Ireland’s smartest young programmers win a trip to compete at the Olympics of Programming

ioicamp2After several selection rounds of the All-Ireland Programming Olympiad (http://aipo.computing.dcu.ie/) four young men from around Ireland are off to pit their wits against the best in the world in a very 21st century competition, the International Olympiad in Informatics (http://www.ioi2014.org/). And the remarkable thing is all of them are still in secondary school!

Competing against over 300 students from 86 other countries in the beautiful and exotic city of Taipei in Taiwan, Team Ireland consists of:

  • Richard Tynan (19yrs) from Cistercian College, Roscrea
  • Áron Hoffman (17yrs) from Luttrellstown Community College, Dublin
  • Conor Griffin (18yrs) from Ardscoil Ris, Limerick
  • Daniel Mulcahy (17rs) from Gonzaga College, Dublin

Team Ireland was selected after an intense programming bootcamp hosted by DCU in June where they training and practiced the art of competitive programming under the same conditions that they will face in Taipei. The level of difficult of the programming problems these students face is quite astounding. This is CoderDojo for the big boys.

ioicamp2Gary Conway from School of Computing, DCU, who co-ordinates the AIPO explained, “These young students are self-educated in a variety of programming languages to a very high level, studying programming techniques which would only be introduced to 3rd year computing students in any university. They are showcase skills not only in informatics and programming but also in time management and stress control.”  

But these students already have a winning mentality. Both Richard Tynan and Daniel Mulcahy both won 1st Prize in the Technology Category awards at this year's BT Young Scientist Competition. Áron Hoffman came first in the national AIPO finals competition and Conor Griffin has secured a place on the new portfolio entry advanced programming undergraduate degree, Computational Problem Solving and Software Development (CPSSD) in DCU.

Richard Tynan said “Competing in AIPO over the past few years has made me a faster, more accurate and more knowledgeable coder teaching me about areas of computer science that I didn't even know had existed. I was fortunate to receive of an offer to study computer science in Cambridge University in the UK next year, with one of the interviewers even saying my AIPO and IOI experience was "one the most impressive things" in my application.”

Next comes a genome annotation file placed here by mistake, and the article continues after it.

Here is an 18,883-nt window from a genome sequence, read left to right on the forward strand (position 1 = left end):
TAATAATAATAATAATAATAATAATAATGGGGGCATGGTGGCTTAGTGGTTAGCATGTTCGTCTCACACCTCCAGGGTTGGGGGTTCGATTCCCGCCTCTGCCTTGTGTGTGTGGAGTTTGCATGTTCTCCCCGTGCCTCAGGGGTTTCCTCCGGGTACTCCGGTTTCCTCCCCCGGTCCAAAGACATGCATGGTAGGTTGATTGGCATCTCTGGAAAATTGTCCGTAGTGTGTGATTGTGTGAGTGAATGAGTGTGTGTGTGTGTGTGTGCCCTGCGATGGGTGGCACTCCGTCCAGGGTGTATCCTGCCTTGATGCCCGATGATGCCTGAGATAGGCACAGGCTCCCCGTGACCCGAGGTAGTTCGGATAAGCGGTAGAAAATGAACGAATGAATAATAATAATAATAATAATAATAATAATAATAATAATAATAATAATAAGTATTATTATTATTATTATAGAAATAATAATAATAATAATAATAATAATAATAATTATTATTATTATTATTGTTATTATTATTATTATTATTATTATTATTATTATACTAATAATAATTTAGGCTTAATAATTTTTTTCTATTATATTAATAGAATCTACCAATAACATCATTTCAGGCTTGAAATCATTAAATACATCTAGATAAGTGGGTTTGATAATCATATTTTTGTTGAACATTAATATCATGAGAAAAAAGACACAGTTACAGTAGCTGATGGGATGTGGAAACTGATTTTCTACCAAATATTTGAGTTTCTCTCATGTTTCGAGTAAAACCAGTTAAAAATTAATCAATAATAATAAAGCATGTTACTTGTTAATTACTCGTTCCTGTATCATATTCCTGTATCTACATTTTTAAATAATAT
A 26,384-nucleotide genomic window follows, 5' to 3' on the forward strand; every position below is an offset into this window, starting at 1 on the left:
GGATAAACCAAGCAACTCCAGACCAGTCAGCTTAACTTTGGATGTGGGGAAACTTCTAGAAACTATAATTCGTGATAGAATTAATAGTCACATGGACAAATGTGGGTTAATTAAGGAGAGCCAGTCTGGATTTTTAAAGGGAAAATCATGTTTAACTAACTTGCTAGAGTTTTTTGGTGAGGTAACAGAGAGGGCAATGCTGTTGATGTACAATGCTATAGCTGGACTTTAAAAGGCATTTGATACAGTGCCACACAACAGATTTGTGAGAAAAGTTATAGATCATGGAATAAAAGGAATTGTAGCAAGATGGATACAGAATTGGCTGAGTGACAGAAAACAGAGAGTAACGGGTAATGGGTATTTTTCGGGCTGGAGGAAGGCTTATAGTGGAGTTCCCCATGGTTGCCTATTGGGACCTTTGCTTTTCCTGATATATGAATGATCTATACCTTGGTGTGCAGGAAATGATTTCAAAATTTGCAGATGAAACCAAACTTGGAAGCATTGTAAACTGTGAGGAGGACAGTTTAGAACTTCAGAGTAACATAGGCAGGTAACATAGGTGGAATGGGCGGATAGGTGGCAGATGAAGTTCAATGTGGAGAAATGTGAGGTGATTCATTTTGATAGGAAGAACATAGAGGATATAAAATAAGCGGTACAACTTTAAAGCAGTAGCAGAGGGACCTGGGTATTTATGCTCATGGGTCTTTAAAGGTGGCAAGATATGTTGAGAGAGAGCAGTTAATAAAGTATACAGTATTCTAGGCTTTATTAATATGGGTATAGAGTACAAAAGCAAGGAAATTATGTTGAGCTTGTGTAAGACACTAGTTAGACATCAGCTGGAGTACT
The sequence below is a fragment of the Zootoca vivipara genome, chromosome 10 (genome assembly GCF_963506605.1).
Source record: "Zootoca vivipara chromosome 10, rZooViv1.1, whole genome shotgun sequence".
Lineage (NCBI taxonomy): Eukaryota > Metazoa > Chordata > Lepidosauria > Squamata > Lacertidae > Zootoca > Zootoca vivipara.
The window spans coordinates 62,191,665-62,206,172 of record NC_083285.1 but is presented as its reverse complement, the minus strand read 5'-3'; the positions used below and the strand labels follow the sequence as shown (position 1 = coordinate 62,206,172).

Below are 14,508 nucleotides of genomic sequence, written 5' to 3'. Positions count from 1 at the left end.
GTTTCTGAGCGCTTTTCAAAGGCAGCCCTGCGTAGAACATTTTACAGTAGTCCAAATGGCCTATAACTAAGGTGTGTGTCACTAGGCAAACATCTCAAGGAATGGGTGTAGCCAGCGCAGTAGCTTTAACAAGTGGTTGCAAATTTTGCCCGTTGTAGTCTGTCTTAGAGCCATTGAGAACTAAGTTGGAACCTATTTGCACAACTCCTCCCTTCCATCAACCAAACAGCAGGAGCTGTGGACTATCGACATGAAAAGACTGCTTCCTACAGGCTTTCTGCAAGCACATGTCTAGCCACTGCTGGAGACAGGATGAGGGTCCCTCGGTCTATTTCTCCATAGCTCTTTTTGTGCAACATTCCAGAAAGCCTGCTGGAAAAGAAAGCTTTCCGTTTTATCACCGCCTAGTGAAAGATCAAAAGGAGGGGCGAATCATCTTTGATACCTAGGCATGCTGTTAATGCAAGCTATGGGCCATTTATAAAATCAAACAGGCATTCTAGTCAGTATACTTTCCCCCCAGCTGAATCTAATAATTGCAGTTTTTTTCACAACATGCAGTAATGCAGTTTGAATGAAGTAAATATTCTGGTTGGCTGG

Fidelity Investments along with the School of Computing, DCU have been sponsoring the event each year.  According to Tadhg O’Shea from Fidelity, “These students have precisely the type of skills that big software companies are looking for in software engineers. They are solving the types of programming problems required in the Financial Sector with the majority of investments on worldwide stock markets done by complex computer programs. In fact, programming competitions are now becoming an integral part of the software industries interview process, allowing us to identify the best talent. We are delighted to be involved in this event and we are keen to continue to encourage this type of enthusiasm for youth programming throughout Ireland”.  

DCU, School of Computing along with Fidelity Investments, would like to wish all those students heading to the IOI the very best of luck.  We look forward to updating everyone on their progress at the International event in Taiwan.

Team Ireland progress at the IOI in Taipei can be followed on their Facebook page:
http://www.facebook.com/DCU.AIPO and Twitter @DCU_AIPO